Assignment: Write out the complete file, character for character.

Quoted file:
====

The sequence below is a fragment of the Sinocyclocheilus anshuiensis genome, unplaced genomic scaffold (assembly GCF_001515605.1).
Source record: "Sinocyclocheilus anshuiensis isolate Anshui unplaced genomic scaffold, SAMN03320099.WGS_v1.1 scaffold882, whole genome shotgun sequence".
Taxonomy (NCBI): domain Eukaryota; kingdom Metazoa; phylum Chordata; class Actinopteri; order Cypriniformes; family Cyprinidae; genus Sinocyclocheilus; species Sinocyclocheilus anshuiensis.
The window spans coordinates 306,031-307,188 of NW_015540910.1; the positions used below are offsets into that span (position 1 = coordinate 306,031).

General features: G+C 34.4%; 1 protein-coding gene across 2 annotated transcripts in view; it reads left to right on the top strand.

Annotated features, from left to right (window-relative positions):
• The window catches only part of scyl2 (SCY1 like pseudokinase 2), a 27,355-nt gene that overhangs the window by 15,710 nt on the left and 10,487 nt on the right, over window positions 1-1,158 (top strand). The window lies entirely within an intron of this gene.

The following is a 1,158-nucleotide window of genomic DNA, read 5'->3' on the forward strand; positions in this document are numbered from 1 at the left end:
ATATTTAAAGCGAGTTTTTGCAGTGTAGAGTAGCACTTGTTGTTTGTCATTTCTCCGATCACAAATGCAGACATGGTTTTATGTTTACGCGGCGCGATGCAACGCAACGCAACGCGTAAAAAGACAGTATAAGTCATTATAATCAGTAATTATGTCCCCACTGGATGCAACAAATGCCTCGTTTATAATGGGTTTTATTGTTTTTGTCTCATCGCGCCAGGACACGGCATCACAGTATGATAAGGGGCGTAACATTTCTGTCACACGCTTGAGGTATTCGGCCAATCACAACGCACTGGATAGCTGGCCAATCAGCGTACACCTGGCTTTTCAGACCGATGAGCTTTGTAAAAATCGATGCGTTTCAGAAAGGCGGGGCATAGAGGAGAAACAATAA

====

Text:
The sequence below is a fragment of the Sinocyclocheilus anshuiensis genome, unplaced genomic scaffold (assembly GCF_001515605.1).
Source record: "Sinocyclocheilus anshuiensis isolate Anshui unplaced genomic scaffold, SAMN03320099.WGS_v1.1 scaffold882, whole genome shotgun sequence".
Taxonomy (NCBI): domain Eukaryota; kingdom Metazoa; phylum Chordata; class Actinopteri; order Cypriniformes; family Cyprinidae; genus Sinocyclocheilus; species Sinocyclocheilus anshuiensis.
The window spans coordinates 306,031-307,188 of NW_015540910.1; the positions used below are offsets into that span (position 1 = coordinate 306,031).

General features: G+C 34.4%; 1 protein-coding gene across 2 annotated transcripts in view; it reads left to right on the top strand.

Annotated features, from left to right (window-relative positions):
• The window catches only part of scyl2 (SCY1 like pseudokinase 2), a 27,355-nt gene that overhangs the window by 15,710 nt on the left and 10,487 nt on the right, over window positions 1-1,158 (top strand). The window lies entirely within an intron of this gene.

The following is a 1,158-nucleotide window of genomic DNA, read 5'->3' on the forward strand; positions in this document are numbered from 1 at the left end:
ATATTTAAAGCGAGTTTTTGCAGTGTAGAGTAGCACTTGTTGTTTGTCATTTCTCCGATCACAAATGCAGACATGGTTTTATGTTTACGCGGCGCGATGCAACGCAACGCAACGCGTAAAAAGACAGTATAAGTCATTATAATCAGTAATTATGTCCCCACTGGATGCAACAAATGCCTCGTTTATAATGGGTTTTATTGTTTTTGTCTCATCGCGCCAGGACACGGCATCACAGTATGATAAGGGGCGTAACATTTCTGTCACACGCTTGAGGTATTCGGCCAATCACAACGCACTGGATAGCTGGCCAATCAGCGTACACCTGGCTTTTCAGACCGATGAGCTTTGTAAAAATCGATGCGTTTCAGAAAGGCGGGGCATAGAGGAGAAACAATAA